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Cochlear Implants not value for money?

Wales is to get £750,000 for its cochlear implant programme, to implant 20 adults in 2007-08. That is £37,500 per person, this represents a 60% increase in the CI programme. From these figures, Wales implants 33.33 people each year. Wonder how they give 1/3 of an implant to some random person? This means that the Welsh Assembly is currently spending £1,250,000 per year on cochlear implants for adults. Children already have their own money.

The funding for interpreters in Wales is a shambles, with £1 million £2.7 million as a one off cost, and not spread throughout Wales. Where is the recurring funding for BSL? And this funding for BSL is for BOTH adults and children. Unequal money, certainly. The lack of funding in this area, especially in rural areas (currently none of the £1 million is reaching Powys, why?) means that people are being pushed unnecessarily towards an medical route, because viable alternatives are not being made available.

These people who are going to get CIs, are deaf and will probably still use communication support. Cost per head is expensive.

The Welsh Assembly seriously needs to get its act together.

Update: for international readers, this is public money. i.e. the taxpayer is paying 100% for this, not some insurance company. See previously here and here, should public money be inflating a businesses' profits, shareholders dividends, and director's salaries to a huge degree? Cochlear is on a 20% growth strategy, because they can see there is money to be made. The taxpayer is paying for these perks. With such an aggressive marketing strategy in mind, are alternatives even taken seriously or just token to create the illusion of suiting some health policy? The inequality around funding especially for alternatives, and how this filters through into the voluntary sector, is kind of a no brainer. Public funding feeding this approach, is questionable and perhaps irresponsible.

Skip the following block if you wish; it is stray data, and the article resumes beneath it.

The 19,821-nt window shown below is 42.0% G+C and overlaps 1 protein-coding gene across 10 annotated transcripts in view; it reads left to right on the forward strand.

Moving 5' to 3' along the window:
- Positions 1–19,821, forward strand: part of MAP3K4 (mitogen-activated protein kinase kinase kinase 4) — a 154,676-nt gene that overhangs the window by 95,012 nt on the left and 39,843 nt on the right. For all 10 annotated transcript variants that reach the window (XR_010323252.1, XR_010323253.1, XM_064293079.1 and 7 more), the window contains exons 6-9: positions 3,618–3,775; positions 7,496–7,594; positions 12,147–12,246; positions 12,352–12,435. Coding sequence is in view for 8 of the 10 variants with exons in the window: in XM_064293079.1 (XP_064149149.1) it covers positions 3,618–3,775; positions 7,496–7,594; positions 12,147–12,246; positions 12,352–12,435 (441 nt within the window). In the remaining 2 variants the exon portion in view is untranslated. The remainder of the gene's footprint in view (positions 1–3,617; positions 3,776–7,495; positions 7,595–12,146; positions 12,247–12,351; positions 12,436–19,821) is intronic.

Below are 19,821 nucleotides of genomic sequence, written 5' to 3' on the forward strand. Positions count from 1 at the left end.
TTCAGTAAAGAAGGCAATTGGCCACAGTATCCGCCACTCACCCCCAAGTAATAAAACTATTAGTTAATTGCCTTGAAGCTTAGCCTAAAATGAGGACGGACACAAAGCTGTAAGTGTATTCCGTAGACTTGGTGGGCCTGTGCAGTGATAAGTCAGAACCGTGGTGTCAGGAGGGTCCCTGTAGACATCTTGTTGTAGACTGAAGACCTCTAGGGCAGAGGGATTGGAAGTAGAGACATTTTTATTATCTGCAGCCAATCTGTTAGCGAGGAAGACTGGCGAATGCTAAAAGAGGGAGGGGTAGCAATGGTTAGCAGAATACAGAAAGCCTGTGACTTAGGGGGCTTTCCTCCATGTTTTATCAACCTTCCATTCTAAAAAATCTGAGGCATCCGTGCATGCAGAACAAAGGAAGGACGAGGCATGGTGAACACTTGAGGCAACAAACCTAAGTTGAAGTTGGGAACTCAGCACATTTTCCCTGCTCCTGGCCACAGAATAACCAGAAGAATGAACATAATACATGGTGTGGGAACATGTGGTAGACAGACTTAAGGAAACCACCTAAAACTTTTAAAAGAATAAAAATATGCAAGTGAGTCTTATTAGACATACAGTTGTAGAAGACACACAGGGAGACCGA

Source

Minister announces £750,000 cochlear implant programme
Ian Morgan

More adults with profound hearing difficulties are set to benefit thanks to a new £750,000 cochlear implant programme, Health and Social Services Minister, Dr Brian Gibbons, announced today (Wednesday).

The new funding will mean that all of the patients currently waiting for an implant will be able to be treated.

It is anticipated that the programme is expected to help over 20 patients in the next financial year 2007/08.

Currently the implants are only available in a very few exceptional cases.

This represents an increase of over 60% in funding for the cochlear implant programme.

Dr Gibbons said: “Cochlear implants can make the world of difference to people who are profoundly deaf or severely hard of hearing. The funding I have announced today means that we can dramatically increase the number of people we can treat across Wales.”

A cochlear implant is a surgically implanted electronic device that can help provide a sense of sound to a person who is profoundly deaf or severely hard of hearing.

Patients are assessed individually as to whether or not an implant is appropriate. The assessment takes into account a person's hearing history, cause of hearing loss, amount of residual hearing, speech recognition ability, and general health.

Unlike other kinds of hearing aids, the cochlear implant does not amplify sound, but works by directly stimulating any functioning auditory nerves inside the ear with electrical impulses. External components of the cochlear implant include a microphone, speech processor and transmitter.